A vein-imaging point-of-sale authorisation device and USB-based iris scanning technology have been turning heads at the CES show in Las Vegas, raising expectations that 2014 may be a break-out year for the biometric technology industry.
Here, in Australia, we even refuse to carry ID cards, so biometrics doesn't stand a chance. Even if that were not the case, the cost of the hardware necessary to implement such a system in any but the smallest establishments would be rather excessive. Local
trials of biometrics by financial institutions and others have shown that the technology throws up too many false negatives to be acceptable, in itself. Further, it is vulnerable to man-in-the middle attacks, where malware records the transaction, and passes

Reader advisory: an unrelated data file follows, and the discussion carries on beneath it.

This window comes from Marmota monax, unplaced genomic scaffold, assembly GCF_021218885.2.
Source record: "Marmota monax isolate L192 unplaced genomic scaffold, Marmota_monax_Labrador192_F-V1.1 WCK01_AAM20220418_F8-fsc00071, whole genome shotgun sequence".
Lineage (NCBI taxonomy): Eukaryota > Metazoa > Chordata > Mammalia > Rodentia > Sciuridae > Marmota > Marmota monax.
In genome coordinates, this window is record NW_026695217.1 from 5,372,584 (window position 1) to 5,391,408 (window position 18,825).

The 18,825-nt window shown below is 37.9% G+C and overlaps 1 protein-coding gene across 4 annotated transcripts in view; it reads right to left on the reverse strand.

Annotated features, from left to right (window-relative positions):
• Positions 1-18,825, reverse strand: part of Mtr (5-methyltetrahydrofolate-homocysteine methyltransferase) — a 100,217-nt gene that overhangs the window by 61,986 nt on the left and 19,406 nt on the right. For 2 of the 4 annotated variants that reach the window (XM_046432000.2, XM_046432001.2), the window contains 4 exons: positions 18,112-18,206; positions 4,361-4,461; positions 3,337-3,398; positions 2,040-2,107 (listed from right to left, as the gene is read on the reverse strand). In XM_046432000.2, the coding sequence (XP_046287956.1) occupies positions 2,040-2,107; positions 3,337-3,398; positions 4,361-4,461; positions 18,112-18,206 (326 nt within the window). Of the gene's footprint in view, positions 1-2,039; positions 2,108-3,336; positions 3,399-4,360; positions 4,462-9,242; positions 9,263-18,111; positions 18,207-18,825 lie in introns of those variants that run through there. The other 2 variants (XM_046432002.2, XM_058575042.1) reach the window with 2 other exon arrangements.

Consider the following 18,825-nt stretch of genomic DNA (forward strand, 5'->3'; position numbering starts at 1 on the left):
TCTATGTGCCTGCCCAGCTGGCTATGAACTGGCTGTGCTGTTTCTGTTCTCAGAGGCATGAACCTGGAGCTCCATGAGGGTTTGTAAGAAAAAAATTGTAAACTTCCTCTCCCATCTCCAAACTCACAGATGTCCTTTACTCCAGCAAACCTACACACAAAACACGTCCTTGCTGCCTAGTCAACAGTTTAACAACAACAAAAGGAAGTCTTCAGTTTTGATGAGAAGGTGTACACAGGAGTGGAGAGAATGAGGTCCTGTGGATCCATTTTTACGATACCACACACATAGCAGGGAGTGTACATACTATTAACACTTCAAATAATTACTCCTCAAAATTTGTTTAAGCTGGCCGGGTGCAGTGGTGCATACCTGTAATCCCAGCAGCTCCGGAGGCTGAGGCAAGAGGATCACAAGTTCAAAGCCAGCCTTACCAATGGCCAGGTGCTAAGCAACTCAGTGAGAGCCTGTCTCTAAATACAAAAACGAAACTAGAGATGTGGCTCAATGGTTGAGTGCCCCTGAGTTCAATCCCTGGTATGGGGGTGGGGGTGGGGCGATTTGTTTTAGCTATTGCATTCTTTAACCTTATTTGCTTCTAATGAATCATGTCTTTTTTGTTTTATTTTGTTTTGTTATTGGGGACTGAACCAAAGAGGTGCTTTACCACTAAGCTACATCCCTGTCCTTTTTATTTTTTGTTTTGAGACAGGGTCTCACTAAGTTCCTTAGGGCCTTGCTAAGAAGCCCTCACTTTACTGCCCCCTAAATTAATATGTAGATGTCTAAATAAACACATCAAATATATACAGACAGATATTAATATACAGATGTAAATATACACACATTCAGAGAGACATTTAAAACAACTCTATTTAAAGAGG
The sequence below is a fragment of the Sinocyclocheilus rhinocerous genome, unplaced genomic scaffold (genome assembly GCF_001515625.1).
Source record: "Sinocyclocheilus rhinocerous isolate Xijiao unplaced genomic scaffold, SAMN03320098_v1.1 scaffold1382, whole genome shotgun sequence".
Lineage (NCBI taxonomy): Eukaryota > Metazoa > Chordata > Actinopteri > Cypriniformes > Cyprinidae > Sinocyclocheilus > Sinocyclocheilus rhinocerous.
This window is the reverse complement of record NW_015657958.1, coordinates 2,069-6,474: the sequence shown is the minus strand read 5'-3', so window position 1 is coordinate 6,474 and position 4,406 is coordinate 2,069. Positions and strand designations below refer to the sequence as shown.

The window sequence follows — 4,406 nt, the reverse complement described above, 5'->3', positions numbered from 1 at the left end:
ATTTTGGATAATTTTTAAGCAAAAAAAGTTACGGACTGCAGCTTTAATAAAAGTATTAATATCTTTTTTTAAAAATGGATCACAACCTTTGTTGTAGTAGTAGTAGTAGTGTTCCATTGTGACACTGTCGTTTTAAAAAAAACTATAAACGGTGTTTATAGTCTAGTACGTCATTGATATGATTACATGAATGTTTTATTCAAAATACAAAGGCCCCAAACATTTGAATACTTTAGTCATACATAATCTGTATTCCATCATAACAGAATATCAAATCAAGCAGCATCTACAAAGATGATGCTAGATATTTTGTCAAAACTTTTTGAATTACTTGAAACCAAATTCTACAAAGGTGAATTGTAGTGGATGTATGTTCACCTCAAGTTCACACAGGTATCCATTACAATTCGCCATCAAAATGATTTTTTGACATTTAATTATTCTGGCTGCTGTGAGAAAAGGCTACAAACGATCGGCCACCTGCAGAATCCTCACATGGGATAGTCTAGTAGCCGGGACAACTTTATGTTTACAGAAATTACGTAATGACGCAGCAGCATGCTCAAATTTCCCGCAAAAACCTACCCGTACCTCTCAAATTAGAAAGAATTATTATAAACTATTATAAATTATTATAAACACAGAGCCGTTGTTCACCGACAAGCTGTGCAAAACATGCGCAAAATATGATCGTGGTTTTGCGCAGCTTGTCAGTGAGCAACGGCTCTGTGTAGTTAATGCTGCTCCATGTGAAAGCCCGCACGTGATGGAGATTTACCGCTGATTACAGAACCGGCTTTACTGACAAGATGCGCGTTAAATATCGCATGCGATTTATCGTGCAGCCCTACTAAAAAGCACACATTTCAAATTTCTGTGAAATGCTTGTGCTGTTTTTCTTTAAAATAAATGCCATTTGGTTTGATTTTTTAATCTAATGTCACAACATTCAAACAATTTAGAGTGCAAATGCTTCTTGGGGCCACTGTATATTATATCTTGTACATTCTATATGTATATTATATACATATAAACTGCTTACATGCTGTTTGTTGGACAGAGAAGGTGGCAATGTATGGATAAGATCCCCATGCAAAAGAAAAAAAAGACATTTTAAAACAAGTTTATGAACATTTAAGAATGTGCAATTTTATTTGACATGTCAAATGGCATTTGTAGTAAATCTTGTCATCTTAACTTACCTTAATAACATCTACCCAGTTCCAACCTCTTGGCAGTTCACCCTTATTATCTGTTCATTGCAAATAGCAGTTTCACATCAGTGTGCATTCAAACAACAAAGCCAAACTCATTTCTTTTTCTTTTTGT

it to a hacker. In the recent Target compromise, if the data stolen had included biometric authentication, the loss would have been equally serious. If the only issue is reliable user authentication, with no false positives or false negatives, then the algorithm
described in www.designsim.com.au/What_is_SteelPlatez.ppsx has been found to be perfect by financial transactions, so it may well be ideal for casino operations too - and considerably more secure.
CompetitiveBrussels (Belgium) or Paris (France)
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